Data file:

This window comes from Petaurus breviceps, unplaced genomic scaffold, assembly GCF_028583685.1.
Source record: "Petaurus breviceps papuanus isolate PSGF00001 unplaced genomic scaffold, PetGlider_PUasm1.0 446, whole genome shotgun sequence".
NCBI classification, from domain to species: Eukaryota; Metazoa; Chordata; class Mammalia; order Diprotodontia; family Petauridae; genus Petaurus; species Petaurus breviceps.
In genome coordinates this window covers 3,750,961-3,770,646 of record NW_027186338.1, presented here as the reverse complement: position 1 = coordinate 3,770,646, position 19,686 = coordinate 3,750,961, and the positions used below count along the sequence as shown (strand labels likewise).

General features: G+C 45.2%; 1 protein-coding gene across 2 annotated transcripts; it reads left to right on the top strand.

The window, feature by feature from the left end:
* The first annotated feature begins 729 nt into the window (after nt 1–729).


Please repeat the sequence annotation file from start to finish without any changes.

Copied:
This window comes from Petaurus breviceps, unplaced genomic scaffold, assembly GCF_028583685.1.
Source record: "Petaurus breviceps papuanus isolate PSGF00001 unplaced genomic scaffold, PetGlider_PUasm1.0 446, whole genome shotgun sequence".
NCBI classification, from domain to species: Eukaryota; Metazoa; Chordata; class Mammalia; order Diprotodontia; family Petauridae; genus Petaurus; species Petaurus breviceps.
In genome coordinates this window covers 3,750,961-3,770,646 of record NW_027186338.1, presented here as the reverse complement: position 1 = coordinate 3,770,646, position 19,686 = coordinate 3,750,961, and the positions used below count along the sequence as shown (strand labels likewise).

General features: G+C 45.2%; 1 protein-coding gene across 2 annotated transcripts; it reads left to right on the top strand.

The window, feature by feature from the left end:
* The first annotated feature begins 729 nt into the window (after nt 1–729).